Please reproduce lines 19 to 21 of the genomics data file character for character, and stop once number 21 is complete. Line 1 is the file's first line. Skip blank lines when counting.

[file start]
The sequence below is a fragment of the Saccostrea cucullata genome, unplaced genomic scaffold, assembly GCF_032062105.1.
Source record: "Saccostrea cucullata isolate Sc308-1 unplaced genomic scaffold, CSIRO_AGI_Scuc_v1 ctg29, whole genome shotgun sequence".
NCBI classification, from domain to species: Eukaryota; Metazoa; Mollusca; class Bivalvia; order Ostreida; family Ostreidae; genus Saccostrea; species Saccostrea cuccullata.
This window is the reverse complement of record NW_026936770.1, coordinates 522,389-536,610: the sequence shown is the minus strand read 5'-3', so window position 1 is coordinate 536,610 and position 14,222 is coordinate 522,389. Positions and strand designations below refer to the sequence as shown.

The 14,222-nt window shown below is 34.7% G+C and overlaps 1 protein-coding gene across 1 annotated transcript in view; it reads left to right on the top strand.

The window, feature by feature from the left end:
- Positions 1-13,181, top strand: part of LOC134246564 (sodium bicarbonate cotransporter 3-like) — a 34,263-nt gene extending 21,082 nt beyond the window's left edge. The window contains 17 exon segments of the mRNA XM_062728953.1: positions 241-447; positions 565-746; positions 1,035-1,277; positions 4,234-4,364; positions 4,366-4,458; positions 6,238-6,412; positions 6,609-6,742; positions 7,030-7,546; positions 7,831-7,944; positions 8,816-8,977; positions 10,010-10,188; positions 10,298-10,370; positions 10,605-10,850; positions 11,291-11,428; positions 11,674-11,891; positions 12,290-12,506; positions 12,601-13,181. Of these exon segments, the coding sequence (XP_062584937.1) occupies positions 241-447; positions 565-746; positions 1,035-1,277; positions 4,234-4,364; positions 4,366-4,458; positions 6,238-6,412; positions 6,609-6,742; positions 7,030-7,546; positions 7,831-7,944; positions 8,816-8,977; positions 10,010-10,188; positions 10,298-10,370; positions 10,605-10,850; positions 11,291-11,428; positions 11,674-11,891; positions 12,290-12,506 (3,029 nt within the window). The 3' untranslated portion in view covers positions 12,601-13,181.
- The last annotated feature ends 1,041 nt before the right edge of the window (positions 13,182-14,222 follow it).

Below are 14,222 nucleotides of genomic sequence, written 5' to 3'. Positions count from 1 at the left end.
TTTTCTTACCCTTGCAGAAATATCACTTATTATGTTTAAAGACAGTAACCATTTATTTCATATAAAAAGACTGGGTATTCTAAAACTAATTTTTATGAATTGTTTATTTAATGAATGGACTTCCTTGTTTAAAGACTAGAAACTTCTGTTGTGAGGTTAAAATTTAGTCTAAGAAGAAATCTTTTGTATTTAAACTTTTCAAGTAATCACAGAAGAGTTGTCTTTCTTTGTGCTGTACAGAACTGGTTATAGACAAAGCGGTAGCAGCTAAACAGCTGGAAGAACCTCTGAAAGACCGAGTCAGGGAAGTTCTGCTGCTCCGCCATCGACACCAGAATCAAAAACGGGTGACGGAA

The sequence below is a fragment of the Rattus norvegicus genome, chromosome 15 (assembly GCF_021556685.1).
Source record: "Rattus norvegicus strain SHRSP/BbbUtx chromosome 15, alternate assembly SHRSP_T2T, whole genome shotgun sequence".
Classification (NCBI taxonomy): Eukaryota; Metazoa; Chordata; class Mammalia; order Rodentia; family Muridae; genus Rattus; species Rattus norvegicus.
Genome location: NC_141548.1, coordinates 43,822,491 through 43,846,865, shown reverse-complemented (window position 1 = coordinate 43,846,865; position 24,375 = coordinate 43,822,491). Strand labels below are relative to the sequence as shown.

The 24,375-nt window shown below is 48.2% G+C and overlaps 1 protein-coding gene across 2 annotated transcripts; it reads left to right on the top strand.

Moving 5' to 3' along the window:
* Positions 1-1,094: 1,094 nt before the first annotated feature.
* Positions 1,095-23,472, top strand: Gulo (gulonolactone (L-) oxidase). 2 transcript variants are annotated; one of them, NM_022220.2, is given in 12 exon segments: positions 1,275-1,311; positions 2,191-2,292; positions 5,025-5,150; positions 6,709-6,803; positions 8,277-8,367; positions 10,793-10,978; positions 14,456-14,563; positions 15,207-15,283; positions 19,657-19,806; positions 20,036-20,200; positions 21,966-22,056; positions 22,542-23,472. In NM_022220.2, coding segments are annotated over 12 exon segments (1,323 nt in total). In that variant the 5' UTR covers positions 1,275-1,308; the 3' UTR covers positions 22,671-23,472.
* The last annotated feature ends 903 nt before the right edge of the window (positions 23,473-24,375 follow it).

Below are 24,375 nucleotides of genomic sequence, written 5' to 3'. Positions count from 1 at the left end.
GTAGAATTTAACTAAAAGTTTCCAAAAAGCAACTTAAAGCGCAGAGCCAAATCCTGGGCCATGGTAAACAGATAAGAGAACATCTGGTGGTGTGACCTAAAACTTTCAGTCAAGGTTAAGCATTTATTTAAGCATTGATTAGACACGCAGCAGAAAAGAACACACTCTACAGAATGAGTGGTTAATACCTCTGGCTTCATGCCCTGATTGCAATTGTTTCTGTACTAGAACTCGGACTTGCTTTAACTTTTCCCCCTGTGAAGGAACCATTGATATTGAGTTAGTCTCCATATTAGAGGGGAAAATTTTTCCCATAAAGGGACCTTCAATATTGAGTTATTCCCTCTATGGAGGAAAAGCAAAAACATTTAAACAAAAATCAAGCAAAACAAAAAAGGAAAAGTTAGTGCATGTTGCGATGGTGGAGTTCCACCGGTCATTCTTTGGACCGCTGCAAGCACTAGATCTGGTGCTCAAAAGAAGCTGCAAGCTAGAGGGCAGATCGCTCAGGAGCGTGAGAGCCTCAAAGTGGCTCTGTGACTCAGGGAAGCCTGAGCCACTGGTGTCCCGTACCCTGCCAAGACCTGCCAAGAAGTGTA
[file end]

* The last annotated feature ends 903 nt before the right edge of the window (positions 23,473-24,375 follow it).

Below are 24,375 nucleotides of genomic sequence, written 5' to 3'. Positions count from 1 at the left end.
GTAGAATTTAACTAAAAGTTTCCAAAAAGCAACTTAAAGCGCAGAGCCAAATCCTGGGCCATGGTAAACAGATAAGAGAACATCTGGTGGTGTGACCTAAAACTTTCAGTCAAGGTTAAGCATTTATTTAAGCATTGATTAGACACGCAGCAGAAAAGAACACACTCTACAGAATGAGTGGTTAATACCTCTGGCTTCATGCCCTGATTGCAATTGTTTCTGTACTAGAACTCGGACTTGCTTTAACTTTTCCCCCTGTGAAGGAACCATTGATATTGAGTTAGTCTCCATATTAGAGGGGAAAATTTTTCCCATAAAGGGACCTTCAATATTGAGTTATTCCCTCTATGGAGGAAAAGCAAAAACATTTAAACAAAAATCAAGCAAAACAAAAAAGGAAAAGTTAGTGCATGTTGCGATGGTGGAGTTCCACCGGTCATTCTTTGGACCGCTGCAAGCACTAGATCTGGTGCTCAAAAGAAGCTGCAAGCTAGAGGGCAGATCGCTCAGGAGCGTGAGAGCCTCAAAGTGGCTCTGTGACTCAGGGAAGCCTGAGCCACTGGTGTCCCGTACCCTGCCAAGACCTGCCAAGAAGTGTA